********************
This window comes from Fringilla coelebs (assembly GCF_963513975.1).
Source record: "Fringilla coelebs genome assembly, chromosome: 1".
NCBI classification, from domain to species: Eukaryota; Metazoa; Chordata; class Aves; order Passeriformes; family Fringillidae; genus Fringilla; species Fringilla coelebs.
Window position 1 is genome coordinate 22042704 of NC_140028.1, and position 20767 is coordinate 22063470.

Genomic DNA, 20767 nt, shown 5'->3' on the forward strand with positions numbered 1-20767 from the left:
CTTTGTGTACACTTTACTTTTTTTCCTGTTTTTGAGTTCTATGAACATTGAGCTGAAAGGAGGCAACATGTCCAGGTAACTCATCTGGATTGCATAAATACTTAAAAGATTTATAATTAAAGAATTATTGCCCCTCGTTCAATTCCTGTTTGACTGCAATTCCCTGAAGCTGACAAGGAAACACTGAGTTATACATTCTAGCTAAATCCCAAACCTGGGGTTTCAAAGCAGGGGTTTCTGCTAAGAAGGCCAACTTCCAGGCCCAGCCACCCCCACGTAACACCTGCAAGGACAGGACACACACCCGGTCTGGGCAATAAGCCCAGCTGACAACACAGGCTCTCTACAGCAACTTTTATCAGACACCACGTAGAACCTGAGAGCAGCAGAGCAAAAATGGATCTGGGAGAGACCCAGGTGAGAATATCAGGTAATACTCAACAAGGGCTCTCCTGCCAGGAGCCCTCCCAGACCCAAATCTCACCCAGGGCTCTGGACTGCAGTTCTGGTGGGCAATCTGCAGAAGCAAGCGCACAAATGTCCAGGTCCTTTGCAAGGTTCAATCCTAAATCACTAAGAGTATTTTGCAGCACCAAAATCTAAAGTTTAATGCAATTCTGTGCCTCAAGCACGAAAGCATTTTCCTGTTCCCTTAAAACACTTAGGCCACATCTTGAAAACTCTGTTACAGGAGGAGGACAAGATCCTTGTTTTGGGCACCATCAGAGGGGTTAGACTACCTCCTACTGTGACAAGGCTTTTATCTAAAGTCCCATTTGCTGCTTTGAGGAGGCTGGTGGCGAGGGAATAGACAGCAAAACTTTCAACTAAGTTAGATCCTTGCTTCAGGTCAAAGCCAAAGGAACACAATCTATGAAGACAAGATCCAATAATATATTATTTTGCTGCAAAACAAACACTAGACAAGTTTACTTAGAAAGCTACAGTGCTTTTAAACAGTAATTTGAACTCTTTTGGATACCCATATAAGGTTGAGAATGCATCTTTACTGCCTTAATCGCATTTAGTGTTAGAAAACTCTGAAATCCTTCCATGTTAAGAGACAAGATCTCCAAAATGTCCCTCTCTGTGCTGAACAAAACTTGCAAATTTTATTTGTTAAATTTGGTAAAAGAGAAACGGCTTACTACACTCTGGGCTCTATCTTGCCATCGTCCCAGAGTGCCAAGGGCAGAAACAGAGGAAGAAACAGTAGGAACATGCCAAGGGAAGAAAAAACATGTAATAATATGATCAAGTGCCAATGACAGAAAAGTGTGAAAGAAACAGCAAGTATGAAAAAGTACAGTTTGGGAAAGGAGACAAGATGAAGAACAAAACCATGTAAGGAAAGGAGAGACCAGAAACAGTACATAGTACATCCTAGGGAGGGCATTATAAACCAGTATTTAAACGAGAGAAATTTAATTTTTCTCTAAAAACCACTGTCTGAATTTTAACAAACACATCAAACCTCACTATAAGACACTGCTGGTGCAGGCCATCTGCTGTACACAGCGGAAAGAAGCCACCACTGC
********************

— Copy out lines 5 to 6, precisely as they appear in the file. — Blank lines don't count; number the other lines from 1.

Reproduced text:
Genomic DNA, 20767 nt, shown 5'->3' on the forward strand with positions numbered 1-20767 from the left:
CTTTGTGTACACTTTACTTTTTTTCCTGTTTTTGAGTTCTATGAACATTGAGCTGAAAGGAGGCAACATGTCCAGGTAACTCATCTGGATTGCATAAATACTTAAAAGATTTATAATTAAAGAATTATTGCCCCTCGTTCAATTCCTGTTTGACTGCAATTCCCTGAAGCTGACAAGGAAACACTGAGTTATACATTCTAGCTAAATCCCAAACCTGGGGTTTCAAAGCAGGGGTTTCTGCTAAGAAGGCCAACTTCCAGGCCCAGCCACCCCCACGTAACACCTGCAAGGACAGGACACACACCCGGTCTGGGCAATAAGCCCAGCTGACAACACAGGCTCTCTACAGCAACTTTTATCAGACACCACGTAGAACCTGAGAGCAGCAGAGCAAAAATGGATCTGGGAGAGACCCAGGTGAGAATATCAGGTAATACTCAACAAGGGCTCTCCTGCCAGGAGCCCTCCCAGACCCAAATCTCACCCAGGGCTCTGGACTGCAGTTCTGGTGGGCAATCTGCAGAAGCAAGCGCACAAATGTCCAGGTCCTTTGCAAGGTTCAATCCTAAATCACTAAGAGTATTTTGCAGCACCAAAATCTAAAGTTTAATGCAATTCTGTGCCTCAAGCACGAAAGCATTTTCCTGTTCCCTTAAAACACTTAGGCCACATCTTGAAAACTCTGTTACAGGAGGAGGACAAGATCCTTGTTTTGGGCACCATCAGAGGGGTTAGACTACCTCCTACTGTGACAAGGCTTTTATCTAAAGTCCCATTTGCTGCTTTGAGGAGGCTGGTGGCGAGGGAATAGACAGCAAAACTTTCAACTAAGTTAGATCCTTGCTTCAGGTCAAAGCCAAAGGAACACAATCTATGAAGACAAGATCCAATAATATATTATTTTGCTGCAAAACAAACACTAGACAAGTTTACTTAGAAAGCTACAGTGCTTTTAAACAGTAATTTGAACTCTTTTGGATACCCATATAAGGTTGAGAATGCATCTTTACTGCCTTAATCGCATTTAGTGTTAGAAAACTCTGAAATCCTTCCATGTTAAGAGACAAGATCTCCAAAATGTCCCTCTCTGTGCTGAACAAAACTTGCAAATTTTATTTGTTAAATTTGGTAAAAGAGAAACGGCTTACTACACTCTGGGCTCTATCTTGCCATCGTCCCAGAGTGCCAAGGGCAGAAACAGAGGAAGAAACAGTAGGAACATGCCAAGGGAAGAAAAAACATGTAATAATATGATCAAGTGCCAATGACAGAAAAGTGTGAAAGAAACAGCAAGTATGAAAAAGTACAGTTTGGGAAAGGAGACAAGATGAAGAACAAAACCATGTAAGGAAAGGAGAGACCAGAAACAGTACATAGTACATCCTAGGGAGGGCATTATAAACCAGTATTTAAACGAGAGAAATTTAATTTTTCTCTAAAAACCACTGTCTGAATTTTAACAAACACATCAAACCTCACTATAAGACACTGCTGGTGCAGGCCATCTGCTGTACACAGCGGAAAGAAGCCACCACTGC